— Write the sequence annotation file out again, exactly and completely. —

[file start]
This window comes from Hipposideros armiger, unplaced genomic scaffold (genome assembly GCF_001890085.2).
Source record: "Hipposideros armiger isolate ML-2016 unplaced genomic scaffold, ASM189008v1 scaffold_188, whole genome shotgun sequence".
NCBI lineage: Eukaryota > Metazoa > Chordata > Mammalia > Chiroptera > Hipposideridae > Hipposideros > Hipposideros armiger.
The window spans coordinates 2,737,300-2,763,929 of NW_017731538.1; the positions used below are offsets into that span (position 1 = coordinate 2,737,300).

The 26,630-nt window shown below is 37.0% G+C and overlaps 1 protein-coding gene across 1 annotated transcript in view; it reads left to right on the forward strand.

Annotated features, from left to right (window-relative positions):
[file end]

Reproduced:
This window comes from Hipposideros armiger, unplaced genomic scaffold (genome assembly GCF_001890085.2).
Source record: "Hipposideros armiger isolate ML-2016 unplaced genomic scaffold, ASM189008v1 scaffold_188, whole genome shotgun sequence".
NCBI lineage: Eukaryota > Metazoa > Chordata > Mammalia > Chiroptera > Hipposideridae > Hipposideros > Hipposideros armiger.
The window spans coordinates 2,737,300-2,763,929 of NW_017731538.1; the positions used below are offsets into that span (position 1 = coordinate 2,737,300).

The 26,630-nt window shown below is 37.0% G+C and overlaps 1 protein-coding gene across 1 annotated transcript in view; it reads left to right on the forward strand.

Annotated features, from left to right (window-relative positions):